01:27:01   Who knows what it will be 20 years from now, like, or just like making it sort of accepted that, hey, we control our App Store.

01:27:07   So like they'll control the Vision Pro App Store or whatever, like that control is what's important.

01:27:12   It's not so much important that they get this exact percent and all of this to happen.

01:27:16   So like giving concessions that don't give up control, like essentially, you know, doing things on your own terms that seem like they're favorable to developers,

01:27:25   but really you don't give up a bit of your control.

01:27:27   And one way to do that, if you make voluntary changes, you can always change them back later.

01:27:31   But if a court tells you that you have to do X, you can't just later and say, oh, we changed our mind.

01:27:36   We're not going to do that anymore. Right.

01:27:37   So if Apple really believed that control was the most important aspect and not the growth stuff.

01:27:43   Right. And not just like the money. Right.

01:27:46   If they are not the pride aspect, if they really believed, as I do, that the control over the App Store is the most important thing to maintain,

01:27:53   they should be bending over backwards to maintain that control by doing anything they can to prevent things like governments and lawsuits from making them do anything.

01:28:02   And that's where I think they're really losing on this is I don't even think they would lose any money.

01:28:07   In fact, I think they'd be making more money because of more developer enthusiasm in the medium to long term.

01:28:11   They should be is like saying, what do we have to do to avoid essentially being told what to do with the App Store?

01:28:17   And they should they should give concessions like crazy.

01:28:20   They should give they should give too many concessions, give till it hurts.

01:28:24   But the whole time you'd be like, but we voluntarily gave that. And that means we can take it back.

01:28:28   Right. Especially with new platforms like we you know, we're talking about the iPhone is such a big platform.

01:28:34   So people like giving scare stories like they can do the same thing on the Mac.

01:28:37   It's like, no, they can't because there just aren't enough Macs.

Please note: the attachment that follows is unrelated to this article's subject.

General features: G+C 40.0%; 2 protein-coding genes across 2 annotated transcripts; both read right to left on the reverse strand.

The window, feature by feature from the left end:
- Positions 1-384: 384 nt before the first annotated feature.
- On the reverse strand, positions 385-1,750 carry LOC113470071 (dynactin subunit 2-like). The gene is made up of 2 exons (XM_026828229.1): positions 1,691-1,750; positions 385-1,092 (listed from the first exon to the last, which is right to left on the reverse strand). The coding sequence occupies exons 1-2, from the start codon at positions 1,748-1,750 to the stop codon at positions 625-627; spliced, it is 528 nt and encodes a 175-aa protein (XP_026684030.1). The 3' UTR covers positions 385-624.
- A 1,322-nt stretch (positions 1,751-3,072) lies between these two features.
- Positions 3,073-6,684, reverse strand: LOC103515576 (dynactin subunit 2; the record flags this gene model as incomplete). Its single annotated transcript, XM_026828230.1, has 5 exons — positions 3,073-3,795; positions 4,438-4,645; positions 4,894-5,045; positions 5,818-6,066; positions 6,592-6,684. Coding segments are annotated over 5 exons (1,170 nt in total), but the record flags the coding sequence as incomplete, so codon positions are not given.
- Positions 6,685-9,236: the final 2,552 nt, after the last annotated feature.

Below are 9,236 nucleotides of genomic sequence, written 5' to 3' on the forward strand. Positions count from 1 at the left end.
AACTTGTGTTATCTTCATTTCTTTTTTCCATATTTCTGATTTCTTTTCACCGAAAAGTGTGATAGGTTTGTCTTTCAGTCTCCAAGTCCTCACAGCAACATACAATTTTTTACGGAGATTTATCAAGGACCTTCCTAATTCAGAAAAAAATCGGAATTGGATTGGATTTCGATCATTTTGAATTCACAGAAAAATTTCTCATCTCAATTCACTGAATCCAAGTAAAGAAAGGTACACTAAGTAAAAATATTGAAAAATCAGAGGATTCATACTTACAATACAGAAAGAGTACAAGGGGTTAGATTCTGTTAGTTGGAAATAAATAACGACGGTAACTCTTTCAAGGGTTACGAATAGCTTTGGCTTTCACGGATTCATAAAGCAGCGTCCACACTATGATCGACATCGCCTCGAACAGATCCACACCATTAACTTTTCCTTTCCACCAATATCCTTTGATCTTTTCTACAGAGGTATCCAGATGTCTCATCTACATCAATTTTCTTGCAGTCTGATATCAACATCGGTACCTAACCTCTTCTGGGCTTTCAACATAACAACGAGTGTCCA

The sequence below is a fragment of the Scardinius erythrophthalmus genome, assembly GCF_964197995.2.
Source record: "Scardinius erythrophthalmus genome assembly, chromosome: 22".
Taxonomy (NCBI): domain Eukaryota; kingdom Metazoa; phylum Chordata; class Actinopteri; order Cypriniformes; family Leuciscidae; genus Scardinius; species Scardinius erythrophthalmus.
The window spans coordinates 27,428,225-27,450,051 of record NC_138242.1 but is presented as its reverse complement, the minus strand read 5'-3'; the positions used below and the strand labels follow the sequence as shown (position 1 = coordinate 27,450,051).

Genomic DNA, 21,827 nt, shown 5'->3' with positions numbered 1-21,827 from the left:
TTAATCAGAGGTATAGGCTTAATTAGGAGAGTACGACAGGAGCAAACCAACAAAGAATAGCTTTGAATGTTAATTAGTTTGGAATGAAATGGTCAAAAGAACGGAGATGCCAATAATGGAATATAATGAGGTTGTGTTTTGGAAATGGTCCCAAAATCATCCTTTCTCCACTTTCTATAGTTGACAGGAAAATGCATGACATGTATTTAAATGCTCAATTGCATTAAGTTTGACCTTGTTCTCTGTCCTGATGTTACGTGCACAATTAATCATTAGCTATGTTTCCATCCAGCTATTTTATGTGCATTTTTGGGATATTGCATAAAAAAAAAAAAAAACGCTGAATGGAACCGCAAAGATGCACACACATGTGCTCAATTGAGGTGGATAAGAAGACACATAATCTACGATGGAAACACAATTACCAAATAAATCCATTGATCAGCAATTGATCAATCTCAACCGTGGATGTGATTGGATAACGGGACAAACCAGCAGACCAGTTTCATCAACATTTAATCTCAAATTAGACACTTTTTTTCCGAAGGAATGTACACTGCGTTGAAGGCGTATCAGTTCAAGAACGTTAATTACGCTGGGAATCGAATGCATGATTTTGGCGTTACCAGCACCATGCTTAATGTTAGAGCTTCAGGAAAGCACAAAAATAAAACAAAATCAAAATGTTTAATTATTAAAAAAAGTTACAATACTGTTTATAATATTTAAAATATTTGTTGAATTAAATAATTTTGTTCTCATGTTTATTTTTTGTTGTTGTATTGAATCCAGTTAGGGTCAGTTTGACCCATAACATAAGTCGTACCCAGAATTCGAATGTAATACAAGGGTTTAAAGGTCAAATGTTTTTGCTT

01:28:39   Right. They can do it on the iPhone because the upside is big enough that developers aren't fleeing.

01:28:43   Right. Billions of iPhone users, they spend a lot of money. It's irresistible.

01:28:47   Not true on the Mac. So they I think they literally can't do what they did on the iPhone on the Mac and say, OK, well, you can't buy a Mac.

01:28:54   Apple is through the Mac App Store, blah, blah, blah. Like they would destroy their they don't have that leverage.

01:28:58   They don't have that power. Vision Pro has no users yet because it hasn't shipped.

01:29:03   When you have a brand new platform, I don't think you can start with the set of rules that's on the iOS App Store.

01:29:09   You've sold zero of them. Right. Yeah. Wait until you get a few billion.

01:29:13   Then turn the screws. Look at Amazon. You give it all away in the beginning and then you turn the knobs and start making the money after 20 or 30 years.

01:29:21   Right. I mean, maybe don't do like Amazon did. But, you know, like that type of view.

01:29:25   But instead, they launch everything with default with the same restrictions as iOS. Like maintain the control of the Vision OS App Store.

01:29:32   Make sure everything that's in there is because you decided and not because somebody made you.

01:29:36   But start off with better terms than the platform that has a billion users.

01:29:41   Right. But they don't do that. They're just like Vision OS. It's just like the iOS App Store. Everybody knows and loves it. It's great.

01:29:46   It's like, yeah, but you haven't sold a billion of them yet or 10 billion. I don't know how many iPhones.

01:29:50   It's like you can't you can't start from that. Right.

01:29:54   You know, we talk about game consoles all the time. But like people like don't understand what the difference is.